In 1953, Calvin S. Hall developed a theory of dream interpretation in which dreaming is considered to be a cognitive process. Hall argued that a dream was simply a thought or sequence of thoughts that occurred during sleep, and that dream images are visual representations of personal conceptions. For example, if one dreams of being attacked by friends, this may be a manifestation of fear of friendship; a more complicated example, which requires a cultural metaphor, is that a cat within a dream symbolizes a need to use one's intuition. For English speakers, it may suggest that the dreamer must recognise that there is "more than one way to skin a cat", or in other words, more than one way to do something.
Faraday, et al.
In the 1970s, Ann Faraday and others helped bring dream interpretation into the mainstream by publishing books on do-it-yourself dream interpretation and forming groups to share and analyse dreams. Faraday focused on the application of dreams to situations occurring in one's life. For instance, some dreams are warnings of something about to happen – e.g. a dream of failing an examination, if one is a student, may be a literal warning of unpreparedness. Outside of such context, it could relate to failing some other kind of test. Or it could even have a "punny" nature, e.g. that one has failed to examine some aspect of his life adequately.
Faraday noted, "one finding has emerged pretty firmly from modern research, namely that the majority of dreams seem in some way to reflect things that have preoccupied our minds during the previous day or two."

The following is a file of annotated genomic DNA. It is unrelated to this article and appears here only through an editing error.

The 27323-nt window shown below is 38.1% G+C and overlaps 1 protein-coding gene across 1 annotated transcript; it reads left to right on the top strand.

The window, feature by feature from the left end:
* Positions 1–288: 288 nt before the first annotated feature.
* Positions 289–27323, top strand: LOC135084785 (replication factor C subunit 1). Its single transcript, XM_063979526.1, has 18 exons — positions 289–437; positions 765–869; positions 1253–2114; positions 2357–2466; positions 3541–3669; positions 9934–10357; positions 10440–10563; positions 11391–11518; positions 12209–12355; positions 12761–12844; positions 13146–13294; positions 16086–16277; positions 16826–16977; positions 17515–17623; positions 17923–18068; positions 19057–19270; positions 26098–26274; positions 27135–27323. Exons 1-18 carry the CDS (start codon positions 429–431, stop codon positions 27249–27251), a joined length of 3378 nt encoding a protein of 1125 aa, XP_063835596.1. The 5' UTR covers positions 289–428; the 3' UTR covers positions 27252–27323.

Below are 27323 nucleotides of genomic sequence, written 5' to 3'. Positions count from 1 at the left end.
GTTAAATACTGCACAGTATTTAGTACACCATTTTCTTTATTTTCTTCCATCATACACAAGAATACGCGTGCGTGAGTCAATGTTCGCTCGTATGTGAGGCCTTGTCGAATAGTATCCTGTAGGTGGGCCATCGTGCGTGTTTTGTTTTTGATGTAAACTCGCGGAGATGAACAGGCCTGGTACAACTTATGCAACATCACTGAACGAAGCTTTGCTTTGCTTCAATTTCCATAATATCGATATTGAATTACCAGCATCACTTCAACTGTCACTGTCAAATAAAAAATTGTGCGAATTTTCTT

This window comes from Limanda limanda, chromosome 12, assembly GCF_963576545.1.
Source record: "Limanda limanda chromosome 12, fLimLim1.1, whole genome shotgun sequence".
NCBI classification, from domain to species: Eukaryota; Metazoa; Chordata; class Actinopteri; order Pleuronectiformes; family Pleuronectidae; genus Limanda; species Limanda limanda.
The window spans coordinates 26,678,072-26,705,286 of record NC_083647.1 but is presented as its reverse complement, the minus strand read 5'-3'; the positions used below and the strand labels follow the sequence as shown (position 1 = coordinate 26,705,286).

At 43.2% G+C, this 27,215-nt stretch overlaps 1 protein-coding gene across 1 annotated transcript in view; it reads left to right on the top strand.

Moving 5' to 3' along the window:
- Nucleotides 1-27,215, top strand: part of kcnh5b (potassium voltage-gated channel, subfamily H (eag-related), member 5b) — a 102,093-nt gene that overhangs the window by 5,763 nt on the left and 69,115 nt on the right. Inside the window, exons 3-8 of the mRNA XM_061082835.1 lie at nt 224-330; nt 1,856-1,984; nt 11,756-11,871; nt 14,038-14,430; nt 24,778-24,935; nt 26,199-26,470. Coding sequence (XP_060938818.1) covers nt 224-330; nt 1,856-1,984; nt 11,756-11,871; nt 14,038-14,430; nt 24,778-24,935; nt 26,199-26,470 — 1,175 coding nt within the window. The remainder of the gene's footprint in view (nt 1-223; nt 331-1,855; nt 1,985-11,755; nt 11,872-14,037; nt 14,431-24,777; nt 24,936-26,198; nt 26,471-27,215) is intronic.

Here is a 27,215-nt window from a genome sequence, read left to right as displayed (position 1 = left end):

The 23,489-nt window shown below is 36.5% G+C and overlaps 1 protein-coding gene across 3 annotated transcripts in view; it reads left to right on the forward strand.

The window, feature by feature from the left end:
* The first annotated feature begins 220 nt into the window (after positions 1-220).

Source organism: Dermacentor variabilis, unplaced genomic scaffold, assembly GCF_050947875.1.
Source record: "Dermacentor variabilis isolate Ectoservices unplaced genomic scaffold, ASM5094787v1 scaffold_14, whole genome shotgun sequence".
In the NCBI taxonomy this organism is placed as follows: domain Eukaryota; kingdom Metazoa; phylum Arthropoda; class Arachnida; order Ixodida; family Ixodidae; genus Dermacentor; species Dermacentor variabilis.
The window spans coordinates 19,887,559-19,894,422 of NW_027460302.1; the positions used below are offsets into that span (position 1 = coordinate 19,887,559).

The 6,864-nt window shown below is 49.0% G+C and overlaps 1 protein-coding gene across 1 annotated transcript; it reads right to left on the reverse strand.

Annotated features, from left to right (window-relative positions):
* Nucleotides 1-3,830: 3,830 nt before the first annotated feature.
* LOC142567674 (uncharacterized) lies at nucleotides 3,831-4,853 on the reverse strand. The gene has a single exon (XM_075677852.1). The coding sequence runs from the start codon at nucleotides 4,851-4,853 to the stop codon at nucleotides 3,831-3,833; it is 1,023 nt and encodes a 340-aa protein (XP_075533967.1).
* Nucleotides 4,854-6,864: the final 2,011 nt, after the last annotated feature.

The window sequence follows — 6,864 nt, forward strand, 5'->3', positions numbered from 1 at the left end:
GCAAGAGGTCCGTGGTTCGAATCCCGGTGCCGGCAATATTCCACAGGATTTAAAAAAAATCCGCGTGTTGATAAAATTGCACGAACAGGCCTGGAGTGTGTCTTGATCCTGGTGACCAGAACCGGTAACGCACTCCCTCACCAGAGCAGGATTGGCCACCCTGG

Web-based dream interpretation
Dream interpretation online and dream blogs allow people to post keywords or an entire dream and receive an interpretation. Though popular, web-organised studies of dream interpretation has grown very slowly, as witness by the relatively low-volume IASD board and the under-staffed DreamWiki.
Primitive instinct rehearsal theory of dreaming
Two researchers have postulated that dreams have a biological function, where the content requires no interpretation and that content provides an automatic stimulation of the body's physiological functions underpinning the human instinctive behaviour. Dreams are therefore seen as part of the human, and animal, survival and development strategy.
Prof Antti Revonsuo (Turku university, Finland) has limited his ideas to those of ‘threat rehearsal’, where dreams exercise our primary self-defence instincts, and he has argued this cogently in a number of publications.